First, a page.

The diagnosis? Pre-eclampsia. I needed to have the baby immediately or I was very susceptible to stroke or seizure. The doctor started telling me that the NICU team was on the way to answer questions. I called Corey (who was working on the floor below). But it was my dad held my hand as the NICU team came to talk to me about what it was like to have a 29 week baby--what to expect. Tubes and monitors. It was July 10, they were telling me that the best case scenario, the baby would be in the hospital until the due date September 25. And my poor dad, who is not great with illness anyway, held my hand until Corey got downstairs. I love him so much for that.
The doctors kept coming in and out. My mom arrived. They decided I was ok for now, and we could wait until the morning to do the surgery. We took some time to call people and tell them the news. I called my best friend Shawna (9 months pregnant at the time) and when she answered I said "I win." She said that wasn't funny-I knew it wasn't, but I needed to make light. (SIDE NOTE: she had her son Elliott 10 days later--he and Libby are best friends). I called my friend Melissa-all I said was "I'm having the baby soon" she hung up and came to sit with me. She didn't speak. My friend Lindsay stopped by unexpectedly. She walked in all bubbly and asked what was going on. I told her I was having the baby tomorrow. She sat in the chair and stayed too. Everyone was scared.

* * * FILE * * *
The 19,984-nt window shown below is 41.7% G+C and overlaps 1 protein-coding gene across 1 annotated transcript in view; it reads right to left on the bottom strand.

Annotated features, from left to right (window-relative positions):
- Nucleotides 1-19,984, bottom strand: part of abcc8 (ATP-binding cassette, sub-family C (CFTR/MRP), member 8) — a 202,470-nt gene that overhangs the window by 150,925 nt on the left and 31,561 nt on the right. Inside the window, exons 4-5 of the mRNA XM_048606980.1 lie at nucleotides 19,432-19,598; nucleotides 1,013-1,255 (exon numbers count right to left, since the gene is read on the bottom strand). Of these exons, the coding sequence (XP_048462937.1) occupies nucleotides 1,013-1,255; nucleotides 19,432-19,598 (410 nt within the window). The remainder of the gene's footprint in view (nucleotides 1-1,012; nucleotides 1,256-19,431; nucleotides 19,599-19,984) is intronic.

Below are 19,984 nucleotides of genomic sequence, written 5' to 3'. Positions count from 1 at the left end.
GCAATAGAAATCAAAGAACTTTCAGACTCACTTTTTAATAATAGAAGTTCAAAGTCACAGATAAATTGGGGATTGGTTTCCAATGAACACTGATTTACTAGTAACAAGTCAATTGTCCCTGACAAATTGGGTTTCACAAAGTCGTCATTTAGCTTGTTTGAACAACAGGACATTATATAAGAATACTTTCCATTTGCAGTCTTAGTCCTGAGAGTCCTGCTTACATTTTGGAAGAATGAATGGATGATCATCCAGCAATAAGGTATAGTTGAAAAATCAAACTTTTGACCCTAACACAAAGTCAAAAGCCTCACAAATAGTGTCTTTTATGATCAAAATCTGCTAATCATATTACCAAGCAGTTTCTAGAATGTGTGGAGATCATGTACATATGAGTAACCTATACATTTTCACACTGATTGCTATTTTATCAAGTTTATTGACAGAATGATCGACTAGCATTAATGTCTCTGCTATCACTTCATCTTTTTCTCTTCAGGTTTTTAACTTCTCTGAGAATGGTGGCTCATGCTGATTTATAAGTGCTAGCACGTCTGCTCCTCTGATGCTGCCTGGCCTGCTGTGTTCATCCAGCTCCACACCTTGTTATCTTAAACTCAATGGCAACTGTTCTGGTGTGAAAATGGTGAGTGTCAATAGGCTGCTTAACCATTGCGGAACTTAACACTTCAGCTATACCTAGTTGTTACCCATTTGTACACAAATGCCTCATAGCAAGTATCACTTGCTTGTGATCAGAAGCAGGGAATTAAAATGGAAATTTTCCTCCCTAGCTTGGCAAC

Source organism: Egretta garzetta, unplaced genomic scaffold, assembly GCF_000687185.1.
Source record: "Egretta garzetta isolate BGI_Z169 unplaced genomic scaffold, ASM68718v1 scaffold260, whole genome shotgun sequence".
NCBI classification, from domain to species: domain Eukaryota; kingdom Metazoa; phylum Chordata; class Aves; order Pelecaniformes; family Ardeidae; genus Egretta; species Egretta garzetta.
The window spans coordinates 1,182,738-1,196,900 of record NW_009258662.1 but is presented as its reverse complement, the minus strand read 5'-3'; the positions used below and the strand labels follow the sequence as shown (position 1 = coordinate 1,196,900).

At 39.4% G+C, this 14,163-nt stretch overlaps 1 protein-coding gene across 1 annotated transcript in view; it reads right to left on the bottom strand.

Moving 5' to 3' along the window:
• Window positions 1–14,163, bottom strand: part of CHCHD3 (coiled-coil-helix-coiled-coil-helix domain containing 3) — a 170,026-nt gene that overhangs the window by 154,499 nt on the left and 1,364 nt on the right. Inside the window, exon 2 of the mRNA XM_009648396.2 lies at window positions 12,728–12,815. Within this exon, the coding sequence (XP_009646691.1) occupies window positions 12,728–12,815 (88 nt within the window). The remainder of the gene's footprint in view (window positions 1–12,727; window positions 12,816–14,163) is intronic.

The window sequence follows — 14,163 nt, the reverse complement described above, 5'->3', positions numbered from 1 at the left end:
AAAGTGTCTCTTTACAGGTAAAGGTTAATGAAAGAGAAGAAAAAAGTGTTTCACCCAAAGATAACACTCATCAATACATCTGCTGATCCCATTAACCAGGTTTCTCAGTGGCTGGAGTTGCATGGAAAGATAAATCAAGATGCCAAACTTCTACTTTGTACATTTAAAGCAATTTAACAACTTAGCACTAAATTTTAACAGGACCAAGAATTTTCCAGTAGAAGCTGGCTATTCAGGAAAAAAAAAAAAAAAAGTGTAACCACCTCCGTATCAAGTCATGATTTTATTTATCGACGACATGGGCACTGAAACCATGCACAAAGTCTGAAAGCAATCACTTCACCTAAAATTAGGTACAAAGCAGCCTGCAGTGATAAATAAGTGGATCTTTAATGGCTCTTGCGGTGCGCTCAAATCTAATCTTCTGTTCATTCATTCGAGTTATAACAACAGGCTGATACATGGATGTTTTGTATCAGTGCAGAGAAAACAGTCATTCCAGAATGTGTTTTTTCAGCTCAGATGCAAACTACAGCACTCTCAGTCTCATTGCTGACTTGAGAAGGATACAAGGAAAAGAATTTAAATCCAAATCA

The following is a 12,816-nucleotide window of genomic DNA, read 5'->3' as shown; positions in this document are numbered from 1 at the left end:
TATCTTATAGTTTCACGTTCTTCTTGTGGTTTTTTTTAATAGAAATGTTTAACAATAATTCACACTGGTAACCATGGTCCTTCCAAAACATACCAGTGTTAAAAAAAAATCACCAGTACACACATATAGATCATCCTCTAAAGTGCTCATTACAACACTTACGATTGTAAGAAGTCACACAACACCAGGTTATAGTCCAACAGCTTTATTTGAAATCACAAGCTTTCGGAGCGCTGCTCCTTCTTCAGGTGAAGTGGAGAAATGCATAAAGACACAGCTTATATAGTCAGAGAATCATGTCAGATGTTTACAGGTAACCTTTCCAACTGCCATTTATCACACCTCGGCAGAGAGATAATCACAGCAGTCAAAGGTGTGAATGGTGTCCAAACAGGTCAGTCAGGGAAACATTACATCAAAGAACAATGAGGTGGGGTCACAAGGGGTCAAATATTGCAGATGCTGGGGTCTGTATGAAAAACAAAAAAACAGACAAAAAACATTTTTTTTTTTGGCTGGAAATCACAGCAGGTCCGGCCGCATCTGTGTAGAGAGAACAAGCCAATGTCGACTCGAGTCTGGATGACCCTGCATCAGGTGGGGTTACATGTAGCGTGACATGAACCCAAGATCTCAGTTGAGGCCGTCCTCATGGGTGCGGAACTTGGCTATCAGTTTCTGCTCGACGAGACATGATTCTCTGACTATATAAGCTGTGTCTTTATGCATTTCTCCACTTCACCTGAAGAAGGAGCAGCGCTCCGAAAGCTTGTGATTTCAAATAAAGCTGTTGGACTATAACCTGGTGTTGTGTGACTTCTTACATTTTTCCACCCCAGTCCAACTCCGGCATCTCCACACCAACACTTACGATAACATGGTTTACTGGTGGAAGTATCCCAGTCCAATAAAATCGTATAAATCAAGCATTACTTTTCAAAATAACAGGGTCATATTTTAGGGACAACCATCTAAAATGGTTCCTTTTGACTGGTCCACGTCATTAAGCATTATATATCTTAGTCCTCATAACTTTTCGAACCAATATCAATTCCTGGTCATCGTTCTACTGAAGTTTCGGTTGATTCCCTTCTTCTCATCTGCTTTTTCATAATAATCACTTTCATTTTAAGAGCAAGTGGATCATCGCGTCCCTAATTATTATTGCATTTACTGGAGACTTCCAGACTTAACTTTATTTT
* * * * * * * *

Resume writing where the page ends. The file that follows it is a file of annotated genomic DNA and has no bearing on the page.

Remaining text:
I couldn't sleep that night. I woke up and had to tell Corey that the names weren't right. It had to be Elizabeth Grace and John Harold (after my dad). He was in a haze. He told me that was fine. I made him get in the bed with me and hold me. When the nurses arrived at 8, I had barely slept an hour.
The morning of the surgery was a blur. But when they took her out, she cried.
She weighed 2 pounds 2 ounces.
All the loss melted. She was alive. She was a miracle.
It's easy to say now that God was in control. It is easy to say it when things turn out the way we want. But I learned that God was in control that very cold and bitter February day.
"For from Him and through Him
and to Him are all things.
To Him be the glory forever! Amen."